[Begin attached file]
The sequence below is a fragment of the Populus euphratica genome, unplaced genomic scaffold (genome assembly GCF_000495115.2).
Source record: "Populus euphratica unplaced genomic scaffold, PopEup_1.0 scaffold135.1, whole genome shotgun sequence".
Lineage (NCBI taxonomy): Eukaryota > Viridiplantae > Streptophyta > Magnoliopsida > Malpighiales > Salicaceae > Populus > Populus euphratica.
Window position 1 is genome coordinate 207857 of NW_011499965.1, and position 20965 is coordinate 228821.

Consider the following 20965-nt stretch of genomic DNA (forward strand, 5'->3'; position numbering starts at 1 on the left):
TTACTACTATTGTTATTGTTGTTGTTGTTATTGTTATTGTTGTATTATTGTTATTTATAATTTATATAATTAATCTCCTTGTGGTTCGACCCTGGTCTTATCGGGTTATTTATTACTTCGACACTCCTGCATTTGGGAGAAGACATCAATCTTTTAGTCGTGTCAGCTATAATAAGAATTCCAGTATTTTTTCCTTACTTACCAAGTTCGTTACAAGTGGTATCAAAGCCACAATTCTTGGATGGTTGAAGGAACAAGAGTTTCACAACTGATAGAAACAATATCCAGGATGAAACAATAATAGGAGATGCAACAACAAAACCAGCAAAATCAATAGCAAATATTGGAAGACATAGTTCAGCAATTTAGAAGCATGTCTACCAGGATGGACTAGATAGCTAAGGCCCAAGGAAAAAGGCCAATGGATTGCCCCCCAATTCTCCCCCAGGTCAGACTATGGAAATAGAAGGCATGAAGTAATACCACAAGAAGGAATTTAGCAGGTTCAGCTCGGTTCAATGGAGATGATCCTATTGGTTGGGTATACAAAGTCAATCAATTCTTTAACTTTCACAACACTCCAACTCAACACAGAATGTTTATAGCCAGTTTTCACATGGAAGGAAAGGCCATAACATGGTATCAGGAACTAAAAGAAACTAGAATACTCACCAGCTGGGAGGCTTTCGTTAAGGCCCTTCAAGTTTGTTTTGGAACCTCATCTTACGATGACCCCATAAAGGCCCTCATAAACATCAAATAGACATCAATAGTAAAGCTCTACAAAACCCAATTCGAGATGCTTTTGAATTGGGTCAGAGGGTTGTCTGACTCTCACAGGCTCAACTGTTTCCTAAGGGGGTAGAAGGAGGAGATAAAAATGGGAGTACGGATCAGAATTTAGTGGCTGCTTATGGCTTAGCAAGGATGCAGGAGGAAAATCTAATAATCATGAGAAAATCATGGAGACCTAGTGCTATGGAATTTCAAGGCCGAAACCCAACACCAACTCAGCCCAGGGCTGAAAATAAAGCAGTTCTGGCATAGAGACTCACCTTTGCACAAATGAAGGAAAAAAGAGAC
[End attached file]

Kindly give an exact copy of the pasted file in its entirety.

The sequence below is a fragment of the Populus euphratica genome, unplaced genomic scaffold (genome assembly GCF_000495115.2).
Source record: "Populus euphratica unplaced genomic scaffold, PopEup_1.0 scaffold135.1, whole genome shotgun sequence".
Lineage (NCBI taxonomy): Eukaryota > Viridiplantae > Streptophyta > Magnoliopsida > Malpighiales > Salicaceae > Populus > Populus euphratica.
Window position 1 is genome coordinate 207857 of NW_011499965.1, and position 20965 is coordinate 228821.

Consider the following 20965-nt stretch of genomic DNA (forward strand, 5'->3'; position numbering starts at 1 on the left):
TTACTACTATTGTTATTGTTGTTGTTGTTATTGTTATTGTTGTATTATTGTTATTTATAATTTATATAATTAATCTCCTTGTGGTTCGACCCTGGTCTTATCGGGTTATTTATTACTTCGACACTCCTGCATTTGGGAGAAGACATCAATCTTTTAGTCGTGTCAGCTATAATAAGAATTCCAGTATTTTTTCCTTACTTACCAAGTTCGTTACAAGTGGTATCAAAGCCACAATTCTTGGATGGTTGAAGGAACAAGAGTTTCACAACTGATAGAAACAATATCCAGGATGAAACAATAATAGGAGATGCAACAACAAAACCAGCAAAATCAATAGCAAATATTGGAAGACATAGTTCAGCAATTTAGAAGCATGTCTACCAGGATGGACTAGATAGCTAAGGCCCAAGGAAAAAGGCCAATGGATTGCCCCCCAATTCTCCCCCAGGTCAGACTATGGAAATAGAAGGCATGAAGTAATACCACAAGAAGGAATTTAGCAGGTTCAGCTCGGTTCAATGGAGATGATCCTATTGGTTGGGTATACAAAGTCAATCAATTCTTTAACTTTCACAACACTCCAACTCAACACAGAATGTTTATAGCCAGTTTTCACATGGAAGGAAAGGCCATAACATGGTATCAGGAACTAAAAGAAACTAGAATACTCACCAGCTGGGAGGCTTTCGTTAAGGCCCTTCAAGTTTGTTTTGGAACCTCATCTTACGATGACCCCATAAAGGCCCTCATAAACATCAAATAGACATCAATAGTAAAGCTCTACAAAACCCAATTCGAGATGCTTTTGAATTGGGTCAGAGGGTTGTCTGACTCTCACAGGCTCAACTGTTTCCTAAGGGGGTAGAAGGAGGAGATAAAAATGGGAGTACGGATCAGAATTTAGTGGCTGCTTATGGCTTAGCAAGGATGCAGGAGGAAAATCTAATAATCATGAGAAAATCATGGAGACCTAGTGCTATGGAATTTCAAGGCCGAAACCCAACACCAACTCAGCCCAGGGCTGAAAATAAAGCAGTTCTGGCATAGAGACTCACCTTTGCACAAATGAAGGAAAAAAGAGAC